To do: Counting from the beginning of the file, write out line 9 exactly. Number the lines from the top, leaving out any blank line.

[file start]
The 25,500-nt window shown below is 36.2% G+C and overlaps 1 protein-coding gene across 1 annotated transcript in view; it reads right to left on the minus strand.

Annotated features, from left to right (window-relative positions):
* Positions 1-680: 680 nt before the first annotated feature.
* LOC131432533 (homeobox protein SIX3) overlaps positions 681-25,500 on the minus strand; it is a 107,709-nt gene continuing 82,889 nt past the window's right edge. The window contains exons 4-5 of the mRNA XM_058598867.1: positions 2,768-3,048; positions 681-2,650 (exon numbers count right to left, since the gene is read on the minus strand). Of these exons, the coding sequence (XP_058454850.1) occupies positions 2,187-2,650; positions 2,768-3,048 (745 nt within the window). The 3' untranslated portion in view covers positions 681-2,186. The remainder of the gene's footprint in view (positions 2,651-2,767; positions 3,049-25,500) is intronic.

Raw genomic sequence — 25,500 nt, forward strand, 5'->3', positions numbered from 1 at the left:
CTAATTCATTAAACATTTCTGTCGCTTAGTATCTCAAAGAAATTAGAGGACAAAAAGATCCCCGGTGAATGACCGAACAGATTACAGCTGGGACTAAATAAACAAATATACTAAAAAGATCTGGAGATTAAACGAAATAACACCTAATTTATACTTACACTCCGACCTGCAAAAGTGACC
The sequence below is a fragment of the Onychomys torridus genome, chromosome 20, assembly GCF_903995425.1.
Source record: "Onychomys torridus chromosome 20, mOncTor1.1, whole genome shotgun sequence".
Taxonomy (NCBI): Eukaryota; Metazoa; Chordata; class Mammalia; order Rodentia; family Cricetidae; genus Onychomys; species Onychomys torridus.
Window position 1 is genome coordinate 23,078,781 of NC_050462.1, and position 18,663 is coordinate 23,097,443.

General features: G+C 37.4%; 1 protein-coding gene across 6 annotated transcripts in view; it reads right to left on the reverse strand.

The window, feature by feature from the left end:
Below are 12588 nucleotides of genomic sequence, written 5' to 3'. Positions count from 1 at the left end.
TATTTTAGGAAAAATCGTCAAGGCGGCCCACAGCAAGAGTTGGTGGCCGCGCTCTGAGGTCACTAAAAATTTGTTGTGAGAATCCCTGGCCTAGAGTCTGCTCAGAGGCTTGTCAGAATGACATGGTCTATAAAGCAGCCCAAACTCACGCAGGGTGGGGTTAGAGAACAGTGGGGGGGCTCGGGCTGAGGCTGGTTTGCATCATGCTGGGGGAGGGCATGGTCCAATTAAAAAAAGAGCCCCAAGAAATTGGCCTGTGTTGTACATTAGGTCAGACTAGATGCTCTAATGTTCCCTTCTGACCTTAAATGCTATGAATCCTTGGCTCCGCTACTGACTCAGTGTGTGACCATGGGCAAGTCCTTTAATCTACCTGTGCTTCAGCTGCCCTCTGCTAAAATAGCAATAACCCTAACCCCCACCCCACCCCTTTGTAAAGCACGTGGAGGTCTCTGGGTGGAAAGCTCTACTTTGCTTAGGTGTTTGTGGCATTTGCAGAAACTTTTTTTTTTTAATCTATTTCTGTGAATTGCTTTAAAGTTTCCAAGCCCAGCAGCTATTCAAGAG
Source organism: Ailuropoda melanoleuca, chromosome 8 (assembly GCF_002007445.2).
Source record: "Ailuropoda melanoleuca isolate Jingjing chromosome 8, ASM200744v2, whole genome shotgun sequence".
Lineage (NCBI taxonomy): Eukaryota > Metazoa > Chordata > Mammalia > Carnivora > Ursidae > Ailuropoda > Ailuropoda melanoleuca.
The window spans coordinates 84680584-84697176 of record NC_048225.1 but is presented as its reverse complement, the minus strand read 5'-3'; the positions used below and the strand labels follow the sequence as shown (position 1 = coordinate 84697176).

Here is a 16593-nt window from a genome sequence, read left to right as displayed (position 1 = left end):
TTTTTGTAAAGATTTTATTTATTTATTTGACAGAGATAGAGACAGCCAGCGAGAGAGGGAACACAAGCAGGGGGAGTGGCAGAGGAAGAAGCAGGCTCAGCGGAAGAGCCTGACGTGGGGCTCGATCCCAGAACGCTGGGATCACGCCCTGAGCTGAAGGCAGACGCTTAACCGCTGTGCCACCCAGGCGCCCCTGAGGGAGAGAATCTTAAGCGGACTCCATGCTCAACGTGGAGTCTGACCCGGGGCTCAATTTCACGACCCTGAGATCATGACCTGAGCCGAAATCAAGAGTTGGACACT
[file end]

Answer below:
Taxonomy (NCBI): Eukaryota; Metazoa; Chordata; class Mammalia; order Rodentia; family Cricetidae; genus Onychomys; species Onychomys torridus.